If they can, politicians will cherry pick the easy stuff. It’s easy to increase employment-based numbers. It’s easy to mandate E-Verify for all employers or to temporarily increase H-1B numbers. You’re not fixing the root cause of our problems: our current immigration laws don’t reflect the 21st century economic or societal needs of America. You can tweak the easy stuff but you’re not fixing the long-term problems.

With regards to immigration enforcement, the Obama Administration has been very successful at the border, interior through secure communities, ICE through auditing thousands employers, more so than any other administration. What about growth in America though? There is no accounting or mechanism to grow entrepreneurs in America, to encourage start-ups to invest here in America, and to allow our best and brightest foreign talent to thrive.

Writing a comprehensive bill is not difficult. I could probably draft one in an afternoon. It’s getting politicians with the courage to support it. Most are concerned with being elected or re-elected during primaries. The vast number of voters during these Republican primary elections tend to be conservative, anti-immigration constituents who often scapegoat immigrations as the source of our country’s social and economic problems. How can 3% of our population be the problem for all American problems? How is that possible?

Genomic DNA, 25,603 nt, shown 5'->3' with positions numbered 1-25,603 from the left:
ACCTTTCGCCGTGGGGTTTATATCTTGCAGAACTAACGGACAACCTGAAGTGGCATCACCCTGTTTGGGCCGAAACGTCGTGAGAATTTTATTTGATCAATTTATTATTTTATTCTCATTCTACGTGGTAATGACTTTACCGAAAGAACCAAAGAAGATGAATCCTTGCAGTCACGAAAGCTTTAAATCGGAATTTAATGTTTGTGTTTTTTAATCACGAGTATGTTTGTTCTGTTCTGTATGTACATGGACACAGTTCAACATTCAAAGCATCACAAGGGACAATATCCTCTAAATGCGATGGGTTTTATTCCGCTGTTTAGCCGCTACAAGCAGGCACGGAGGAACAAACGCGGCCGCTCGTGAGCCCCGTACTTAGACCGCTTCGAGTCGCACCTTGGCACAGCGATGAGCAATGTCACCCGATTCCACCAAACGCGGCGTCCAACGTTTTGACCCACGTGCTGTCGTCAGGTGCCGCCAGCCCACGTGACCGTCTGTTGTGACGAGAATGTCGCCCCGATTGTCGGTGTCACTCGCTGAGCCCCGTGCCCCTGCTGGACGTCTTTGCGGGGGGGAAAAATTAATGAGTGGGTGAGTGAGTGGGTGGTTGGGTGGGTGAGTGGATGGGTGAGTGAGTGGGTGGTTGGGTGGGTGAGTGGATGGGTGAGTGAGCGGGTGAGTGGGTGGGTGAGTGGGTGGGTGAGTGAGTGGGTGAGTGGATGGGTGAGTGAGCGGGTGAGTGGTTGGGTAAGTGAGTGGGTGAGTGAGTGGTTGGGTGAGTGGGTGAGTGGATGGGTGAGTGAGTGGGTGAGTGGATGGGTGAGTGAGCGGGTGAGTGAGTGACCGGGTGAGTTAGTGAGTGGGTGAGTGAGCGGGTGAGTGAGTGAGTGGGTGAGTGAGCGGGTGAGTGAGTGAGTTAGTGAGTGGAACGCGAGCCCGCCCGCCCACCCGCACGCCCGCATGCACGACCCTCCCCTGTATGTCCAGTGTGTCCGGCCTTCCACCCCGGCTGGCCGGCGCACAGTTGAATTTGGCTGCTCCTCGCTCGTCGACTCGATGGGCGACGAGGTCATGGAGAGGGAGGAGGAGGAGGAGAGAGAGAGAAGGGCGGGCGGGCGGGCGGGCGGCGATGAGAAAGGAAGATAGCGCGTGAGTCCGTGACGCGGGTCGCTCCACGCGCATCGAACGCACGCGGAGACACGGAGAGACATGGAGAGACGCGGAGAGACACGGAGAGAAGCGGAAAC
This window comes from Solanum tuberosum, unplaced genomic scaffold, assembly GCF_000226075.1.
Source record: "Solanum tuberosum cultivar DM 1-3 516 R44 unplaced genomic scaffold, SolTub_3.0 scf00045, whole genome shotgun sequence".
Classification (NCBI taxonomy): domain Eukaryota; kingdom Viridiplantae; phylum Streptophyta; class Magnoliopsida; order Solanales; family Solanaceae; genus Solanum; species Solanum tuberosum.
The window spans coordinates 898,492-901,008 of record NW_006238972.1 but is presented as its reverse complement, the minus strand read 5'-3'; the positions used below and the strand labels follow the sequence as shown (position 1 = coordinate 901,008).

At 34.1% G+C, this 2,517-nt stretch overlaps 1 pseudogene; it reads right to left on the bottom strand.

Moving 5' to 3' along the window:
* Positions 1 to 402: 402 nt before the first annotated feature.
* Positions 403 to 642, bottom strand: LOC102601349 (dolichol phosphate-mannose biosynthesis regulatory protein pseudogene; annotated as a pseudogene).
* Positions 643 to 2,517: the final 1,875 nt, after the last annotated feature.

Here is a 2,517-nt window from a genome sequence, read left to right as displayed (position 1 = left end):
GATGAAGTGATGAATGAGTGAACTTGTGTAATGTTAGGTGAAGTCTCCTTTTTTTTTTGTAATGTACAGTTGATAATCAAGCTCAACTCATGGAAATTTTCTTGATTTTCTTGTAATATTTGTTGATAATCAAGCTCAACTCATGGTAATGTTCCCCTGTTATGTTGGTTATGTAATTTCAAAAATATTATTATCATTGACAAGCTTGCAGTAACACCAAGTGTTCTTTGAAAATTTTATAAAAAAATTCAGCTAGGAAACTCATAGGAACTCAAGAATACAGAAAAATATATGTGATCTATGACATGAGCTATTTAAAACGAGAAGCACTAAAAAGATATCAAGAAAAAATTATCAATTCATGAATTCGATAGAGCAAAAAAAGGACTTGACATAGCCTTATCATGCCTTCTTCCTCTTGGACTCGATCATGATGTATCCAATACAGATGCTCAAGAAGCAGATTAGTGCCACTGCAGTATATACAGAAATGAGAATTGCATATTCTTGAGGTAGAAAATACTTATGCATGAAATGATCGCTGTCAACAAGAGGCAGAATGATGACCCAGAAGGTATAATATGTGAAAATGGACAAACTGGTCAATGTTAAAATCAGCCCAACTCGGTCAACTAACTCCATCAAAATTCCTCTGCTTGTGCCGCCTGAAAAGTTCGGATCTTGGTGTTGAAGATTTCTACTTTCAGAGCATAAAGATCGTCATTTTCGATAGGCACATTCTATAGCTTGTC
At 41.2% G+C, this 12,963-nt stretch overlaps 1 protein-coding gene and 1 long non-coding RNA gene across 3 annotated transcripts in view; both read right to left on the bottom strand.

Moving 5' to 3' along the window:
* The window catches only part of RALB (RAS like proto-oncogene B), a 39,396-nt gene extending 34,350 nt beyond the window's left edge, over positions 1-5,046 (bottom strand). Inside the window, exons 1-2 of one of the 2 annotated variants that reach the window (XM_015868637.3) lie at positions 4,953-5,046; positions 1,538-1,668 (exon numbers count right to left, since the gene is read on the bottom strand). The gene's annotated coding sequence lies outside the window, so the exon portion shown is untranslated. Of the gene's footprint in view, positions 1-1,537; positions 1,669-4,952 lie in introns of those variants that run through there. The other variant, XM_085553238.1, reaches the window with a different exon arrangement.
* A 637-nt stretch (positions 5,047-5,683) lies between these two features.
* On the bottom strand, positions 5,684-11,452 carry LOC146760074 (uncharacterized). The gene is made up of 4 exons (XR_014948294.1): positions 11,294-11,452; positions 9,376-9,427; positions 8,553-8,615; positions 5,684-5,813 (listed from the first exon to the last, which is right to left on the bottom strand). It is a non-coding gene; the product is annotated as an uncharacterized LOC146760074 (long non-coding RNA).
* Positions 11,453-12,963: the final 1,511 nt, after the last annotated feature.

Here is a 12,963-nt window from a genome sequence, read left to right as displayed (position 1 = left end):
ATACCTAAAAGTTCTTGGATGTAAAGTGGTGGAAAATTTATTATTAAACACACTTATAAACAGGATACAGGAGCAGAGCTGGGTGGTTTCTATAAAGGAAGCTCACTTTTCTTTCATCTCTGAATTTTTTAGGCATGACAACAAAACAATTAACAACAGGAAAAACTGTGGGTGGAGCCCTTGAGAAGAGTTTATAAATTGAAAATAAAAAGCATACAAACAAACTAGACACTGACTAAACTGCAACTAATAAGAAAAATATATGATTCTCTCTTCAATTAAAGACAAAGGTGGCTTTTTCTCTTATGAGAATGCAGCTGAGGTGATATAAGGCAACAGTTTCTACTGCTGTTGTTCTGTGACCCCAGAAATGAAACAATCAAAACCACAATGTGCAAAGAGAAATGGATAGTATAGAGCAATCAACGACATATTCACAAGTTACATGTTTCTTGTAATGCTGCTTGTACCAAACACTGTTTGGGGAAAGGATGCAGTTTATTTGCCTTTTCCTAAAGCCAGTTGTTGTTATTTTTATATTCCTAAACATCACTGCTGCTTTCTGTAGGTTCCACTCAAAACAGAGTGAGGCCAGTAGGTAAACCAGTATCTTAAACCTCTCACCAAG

5. What can practitioners do as a group to effect change in our immigration laws?

As immigration practitioners, we have the power to influence our communities. We are the experts in the law and we should dispel myths out there, when possible. We should get to know our local politicians so they benefit from our expertise. We need to donate to causes that support immigration reform. Because of our position to interact with many different ethnic groups, we should bridge those gaps and reach out to multiple community organizations to create coalitions. We are also the voice for our clients. We need reporters to hear the real stories of immigrant populations and how our laws affect them.

6. You also serve as an Adjunct Professor of Immigration Law at the University of Georgia, School of Law. What advice would you have to would-be attorneys wanting to enter the practice of immigration law?

During the past 13 years as an Adjunct Professor, I’ve witnessed 20-25 students become immigration attorneys- really good ones too! I tell all my students to take on a pro bono case. What they’ll learn about immigration law is that they truly help change people’s lives.

When I took on a pro-bono case, I discovered the joy of saving somebody’s life, doing things for others that they could not do for themselves. Being an immigration lawyer carries with it a unique ability to influence individual lives for the good.

Thanks so much Mr. Kuck for sharing some of your insights with our readers today.  We hope our readers can help to effect change in immigration by getting invovled with our communities across the nation.  You can follow Mr. Kuck on Twitter @ckuck.  Sign up for our newletter to stay informed and updated on immigration issues.